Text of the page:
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Police officers checking if passengers of a bus have quarantine passes. (File photo  Philippine Daily Inquirer)

PH in fourth, ‘most severe’ COVID-19 wave Philippine College of Physicians

MANILA (Philippine Daily Inquirer/ANN) -- The Philippines is experiencing its fourth and “most severe” wave of COVID-19 infections without any sign of the virus spread slowing down, the president of the Philippine College of Physicians warned on Sunday.
The current positivity rate, or the number of infected among tested individuals, was just too high at nearly 30 percent, as opposed to only 5 percent to indicate a situation is under control.
“Definitely at this point, and this is my personal (opinion), this is already unacceptable,” said Dr Maricar Limpin.
She said the current wave was likely fueled by the Delta variant as cases continued to surge even when vaccines have become available.
In a text message, she said Delta was the most virulent so far and highly transmissible, with some fully vaccinated healthcare workers still succumbing to the disease.
In a health workers’ forum on Sunday, Limpin agreed with the Department of Health’s (DOH) assessment that the current wave has yet to reach its peak, even after a single-day case count of more than 26,000.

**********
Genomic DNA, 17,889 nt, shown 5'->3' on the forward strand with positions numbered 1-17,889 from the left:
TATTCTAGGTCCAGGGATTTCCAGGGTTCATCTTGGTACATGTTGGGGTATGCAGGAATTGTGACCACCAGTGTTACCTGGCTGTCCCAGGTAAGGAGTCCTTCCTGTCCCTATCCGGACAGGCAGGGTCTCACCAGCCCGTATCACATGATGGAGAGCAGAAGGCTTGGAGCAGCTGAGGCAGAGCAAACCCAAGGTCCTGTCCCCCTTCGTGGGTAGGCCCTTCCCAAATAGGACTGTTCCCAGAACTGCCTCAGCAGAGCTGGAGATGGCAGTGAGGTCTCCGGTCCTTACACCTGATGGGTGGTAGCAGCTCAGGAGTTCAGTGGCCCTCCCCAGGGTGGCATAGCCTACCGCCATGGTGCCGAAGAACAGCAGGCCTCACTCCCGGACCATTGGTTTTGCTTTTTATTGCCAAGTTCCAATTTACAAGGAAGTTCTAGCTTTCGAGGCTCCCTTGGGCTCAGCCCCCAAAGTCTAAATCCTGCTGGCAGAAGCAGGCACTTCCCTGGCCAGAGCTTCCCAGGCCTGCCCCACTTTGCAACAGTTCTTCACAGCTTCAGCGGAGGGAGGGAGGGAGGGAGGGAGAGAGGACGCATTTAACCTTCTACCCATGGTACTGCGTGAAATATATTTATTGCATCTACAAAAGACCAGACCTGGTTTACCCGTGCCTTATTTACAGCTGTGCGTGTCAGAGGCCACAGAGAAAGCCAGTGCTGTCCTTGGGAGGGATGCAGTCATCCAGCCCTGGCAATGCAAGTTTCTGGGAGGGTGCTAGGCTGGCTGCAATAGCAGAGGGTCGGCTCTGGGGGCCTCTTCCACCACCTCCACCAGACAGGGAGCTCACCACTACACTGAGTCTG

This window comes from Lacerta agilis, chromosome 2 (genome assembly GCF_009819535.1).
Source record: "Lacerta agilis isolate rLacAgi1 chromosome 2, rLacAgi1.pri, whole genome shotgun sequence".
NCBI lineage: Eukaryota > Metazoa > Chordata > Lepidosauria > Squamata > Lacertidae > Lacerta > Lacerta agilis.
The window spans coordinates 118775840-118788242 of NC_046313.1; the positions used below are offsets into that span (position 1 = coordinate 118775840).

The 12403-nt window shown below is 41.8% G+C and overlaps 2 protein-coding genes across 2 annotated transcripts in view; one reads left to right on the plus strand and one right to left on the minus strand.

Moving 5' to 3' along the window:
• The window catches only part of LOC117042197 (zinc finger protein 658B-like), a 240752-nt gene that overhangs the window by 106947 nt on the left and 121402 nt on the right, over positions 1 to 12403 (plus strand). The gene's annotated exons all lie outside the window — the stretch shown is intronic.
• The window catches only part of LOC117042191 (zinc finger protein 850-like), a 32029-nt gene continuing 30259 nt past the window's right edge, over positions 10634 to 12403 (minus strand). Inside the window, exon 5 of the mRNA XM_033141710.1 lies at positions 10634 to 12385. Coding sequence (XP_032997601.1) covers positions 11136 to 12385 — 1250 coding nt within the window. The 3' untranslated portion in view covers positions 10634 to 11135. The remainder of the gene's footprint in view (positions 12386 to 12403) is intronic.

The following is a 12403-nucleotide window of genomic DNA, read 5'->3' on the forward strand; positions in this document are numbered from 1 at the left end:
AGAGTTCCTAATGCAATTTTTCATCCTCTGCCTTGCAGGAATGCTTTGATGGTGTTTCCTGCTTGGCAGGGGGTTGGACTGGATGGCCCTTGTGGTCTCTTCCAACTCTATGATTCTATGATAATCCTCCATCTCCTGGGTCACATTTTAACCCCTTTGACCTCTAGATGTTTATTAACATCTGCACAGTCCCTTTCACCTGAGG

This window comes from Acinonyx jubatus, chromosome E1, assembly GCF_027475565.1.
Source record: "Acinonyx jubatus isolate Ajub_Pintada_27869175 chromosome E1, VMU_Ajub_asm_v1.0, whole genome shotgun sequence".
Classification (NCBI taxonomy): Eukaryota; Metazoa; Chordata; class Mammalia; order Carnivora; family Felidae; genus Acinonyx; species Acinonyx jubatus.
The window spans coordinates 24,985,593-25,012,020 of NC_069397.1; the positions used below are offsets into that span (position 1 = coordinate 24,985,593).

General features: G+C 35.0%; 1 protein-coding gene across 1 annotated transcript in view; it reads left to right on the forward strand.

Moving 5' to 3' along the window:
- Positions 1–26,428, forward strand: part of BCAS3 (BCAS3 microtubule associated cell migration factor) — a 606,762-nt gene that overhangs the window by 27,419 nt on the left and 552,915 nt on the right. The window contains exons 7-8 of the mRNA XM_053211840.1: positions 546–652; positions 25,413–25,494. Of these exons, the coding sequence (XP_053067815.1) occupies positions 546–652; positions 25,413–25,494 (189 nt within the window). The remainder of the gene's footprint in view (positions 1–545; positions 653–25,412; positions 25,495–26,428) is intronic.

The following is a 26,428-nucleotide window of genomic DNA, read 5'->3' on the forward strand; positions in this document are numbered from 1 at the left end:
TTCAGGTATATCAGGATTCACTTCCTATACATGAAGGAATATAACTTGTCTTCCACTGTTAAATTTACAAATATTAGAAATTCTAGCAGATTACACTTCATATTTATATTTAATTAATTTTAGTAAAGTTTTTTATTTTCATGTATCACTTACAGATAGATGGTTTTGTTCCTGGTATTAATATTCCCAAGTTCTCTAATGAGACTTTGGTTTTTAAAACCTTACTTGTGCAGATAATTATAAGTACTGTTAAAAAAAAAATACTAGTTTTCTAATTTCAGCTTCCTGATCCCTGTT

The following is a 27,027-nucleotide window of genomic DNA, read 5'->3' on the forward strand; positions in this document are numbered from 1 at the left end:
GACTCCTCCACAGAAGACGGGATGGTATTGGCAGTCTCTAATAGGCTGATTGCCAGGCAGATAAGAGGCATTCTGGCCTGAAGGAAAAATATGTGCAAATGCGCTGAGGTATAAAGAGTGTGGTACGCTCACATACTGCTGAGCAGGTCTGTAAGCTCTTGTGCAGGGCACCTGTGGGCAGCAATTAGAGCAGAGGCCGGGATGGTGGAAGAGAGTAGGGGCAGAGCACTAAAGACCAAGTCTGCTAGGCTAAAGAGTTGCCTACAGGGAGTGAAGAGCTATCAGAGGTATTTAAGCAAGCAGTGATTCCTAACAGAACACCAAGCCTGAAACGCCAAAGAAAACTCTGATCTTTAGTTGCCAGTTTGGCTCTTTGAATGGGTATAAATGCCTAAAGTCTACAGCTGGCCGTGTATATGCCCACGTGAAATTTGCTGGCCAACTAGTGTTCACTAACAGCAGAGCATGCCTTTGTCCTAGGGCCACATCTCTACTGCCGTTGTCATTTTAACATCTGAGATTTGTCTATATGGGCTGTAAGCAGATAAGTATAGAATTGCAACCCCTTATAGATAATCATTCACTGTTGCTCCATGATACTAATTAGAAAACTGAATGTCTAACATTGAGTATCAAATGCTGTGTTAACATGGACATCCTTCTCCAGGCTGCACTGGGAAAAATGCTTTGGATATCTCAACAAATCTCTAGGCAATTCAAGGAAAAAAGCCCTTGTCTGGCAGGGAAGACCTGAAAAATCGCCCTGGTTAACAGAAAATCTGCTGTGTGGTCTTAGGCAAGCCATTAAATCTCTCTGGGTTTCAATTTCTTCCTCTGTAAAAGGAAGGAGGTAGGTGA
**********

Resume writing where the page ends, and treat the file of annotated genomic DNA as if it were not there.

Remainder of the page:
Limpin referred to a September 9 article published in the online media platform “The Conversation” that identified the Philippines’ first wave in April 2020, which was “modest” with a peak of 316 seven-day rolling case average.
In August 2020, the Philippines experienced its second wave, peaking at 4,300 daily cases. It was also when doctors called for a “timeout.”
“We equated that ‘timeout’ to the last two minutes in a basketball game when you huddle and talk about strategies to win. At that time, we didn’t know much yet in terms of treatment and quarantine. We did what the US and Europe were doing,” she said.
Limpin said the third wave occurred in April 2021 and it reached a peak of 11,000 average daily cases.
The previous waves, however, were nothing compared with the present surge. Limpin said that this time, the number of cases and deaths were much higher.
One contributing factor to the increase in fatality, she noted, was that patients were dying while looking for hospitals to help them.
The government reported a 77 percent utilisation rate of intensive care units (ICUs), but Limpin said the situation was different in the hospital emergency rooms.


(Latest Update September 20, 2021)


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